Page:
This one sold a few days ago for $632,500. I had to stop bidding at $100 I know exactly where this gun was stationed at the Coosa River RR bridge as we located the fort site back in the 80's but this gun wasn't there.
5 of these 9-pounders manufactured at Columbus, Georgia, and that it includes an original limber. It is discussed on pages 68 and 69 of "Confederate Cannon Foundries" by Daniel and Gunter where it is noted that a total of 27 Columbus Napoleons had been located and "several years ago one of the authors came into possession of an 1863 bronze Columbus Arsenal 9-pounder, the only one known to survive." The F.C.H. marking on the muzzle is for Major Fredrick Clinton...
The Resaca thread, and the pointing out of the ladies smoking cigarettes while in full day wear got me thinking about when cigarettes became a thing and how long we've been smoking here in The States. I found this:
This is the third of a four book series written by Jeffrey Wm. Hunt that details the operations of the Armies of the Potomac and Northern Virginia in the aftermath of Gettysburg. The narrative starts at the end of the Bristoe Station Campaign (the subject of book two of the series) and reviews the status and plans of the two armies and their commanders...
On an April evening in 1865, Eliza Tillinghast Stinson hears the movement of cavalry passing through her town of Fayetteville, North Carolina. Many ladies quickly gather flowers for they believe it is the sound of Confederate cavalry. They have been left with little else to present to their heroes. However the ladies never lost their enthusiasm for their boys and the cause for which they were fighting for. There are smiles and cheers of encouragement from those Carolinians as they see their boys until “somebody came up and told us that news had come that Lee had surrendered”.
I bought this sword from a well-known dealer 1.5 years ago. It's made by D.J. Millard, dated 1862, with C.E.W. as the inspectors mark (blade and scabbard). Of all the manufacturers of the 1860 Cavalry sabre, Millard made the smallest number...only 10,000.
There was no "story" to this particular sword. I bought it cuz it was the right quality at an affordable price point for me.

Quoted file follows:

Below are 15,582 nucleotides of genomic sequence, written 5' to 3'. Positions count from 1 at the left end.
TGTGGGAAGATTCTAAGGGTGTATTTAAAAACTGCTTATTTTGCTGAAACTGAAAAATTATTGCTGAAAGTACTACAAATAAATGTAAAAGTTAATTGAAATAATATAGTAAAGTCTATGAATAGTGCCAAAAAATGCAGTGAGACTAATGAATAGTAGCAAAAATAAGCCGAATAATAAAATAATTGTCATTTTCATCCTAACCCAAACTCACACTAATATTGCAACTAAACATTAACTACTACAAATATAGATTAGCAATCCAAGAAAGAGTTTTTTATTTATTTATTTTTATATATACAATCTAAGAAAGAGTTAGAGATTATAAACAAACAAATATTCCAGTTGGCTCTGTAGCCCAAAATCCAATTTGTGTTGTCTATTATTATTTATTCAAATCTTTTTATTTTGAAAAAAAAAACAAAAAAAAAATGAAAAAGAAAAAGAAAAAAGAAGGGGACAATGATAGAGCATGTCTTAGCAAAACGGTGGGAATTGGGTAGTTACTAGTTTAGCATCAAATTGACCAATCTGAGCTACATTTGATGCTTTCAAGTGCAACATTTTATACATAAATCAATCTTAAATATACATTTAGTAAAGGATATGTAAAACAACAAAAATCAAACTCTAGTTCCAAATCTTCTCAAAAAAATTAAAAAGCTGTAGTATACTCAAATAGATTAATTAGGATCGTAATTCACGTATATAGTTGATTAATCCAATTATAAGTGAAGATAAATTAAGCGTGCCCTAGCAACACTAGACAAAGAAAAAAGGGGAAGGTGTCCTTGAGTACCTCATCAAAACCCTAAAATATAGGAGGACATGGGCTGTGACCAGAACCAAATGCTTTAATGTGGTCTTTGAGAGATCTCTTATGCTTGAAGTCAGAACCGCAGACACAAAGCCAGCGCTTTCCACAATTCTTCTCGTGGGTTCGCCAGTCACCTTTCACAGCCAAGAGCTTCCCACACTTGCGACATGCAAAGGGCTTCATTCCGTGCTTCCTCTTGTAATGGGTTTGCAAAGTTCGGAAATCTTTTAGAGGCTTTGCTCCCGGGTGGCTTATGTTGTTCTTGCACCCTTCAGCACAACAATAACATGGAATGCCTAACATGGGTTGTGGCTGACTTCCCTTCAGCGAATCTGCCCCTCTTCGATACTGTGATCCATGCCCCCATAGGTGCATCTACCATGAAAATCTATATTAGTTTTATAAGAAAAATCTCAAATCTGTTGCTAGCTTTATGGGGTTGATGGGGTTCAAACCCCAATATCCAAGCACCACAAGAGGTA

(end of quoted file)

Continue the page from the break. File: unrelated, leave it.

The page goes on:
The sabre has the initials BW scratched into it (looks like it was done with the tip of a pocket knife...what do you think?). At first I thought the initials were unsightly...and I thought who would do that to their sword?...but it was a nice sword nonetheless so I bought it. Now I am wondering...
This song uses the air of "The Maid of Monterrey", and was composed by A. B. Cunningham of Louisiana at an uncertain date.
Upon Manassas’ bloody plain a soldier boy lay dying!
The gentle winds above his form in softest tones were sighing;
The god of day had slowly sank beneath the verge of day,
And the silver moon was gliding above the milky way.
The stars were shining brightly, and the sky was calm and blue,
Oh, what a beautiful scene was this for human eyes to view!
The river roll’d in splendor, and the wavelets danc’d around,
But the banks were strew’d with dead men, and gory was the ground.
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The American Civil War
The American Civil War, arguably the most traumatic event in the history of the United States, was fought from 1861 to 1865, and was the culmination of sectional issues which deeply divided the country between a pro-Federal government North and a pro-states rights, in the pro-slavery South, whose eleven states formed a breakaway government called the Confederate States of America. The costliest war in terms of human lives, the American Civil War claimed in excess of 620,000 battle or disease-related deaths - roughly two percent of the country's total population, and nearly more deaths than all other American wars combined.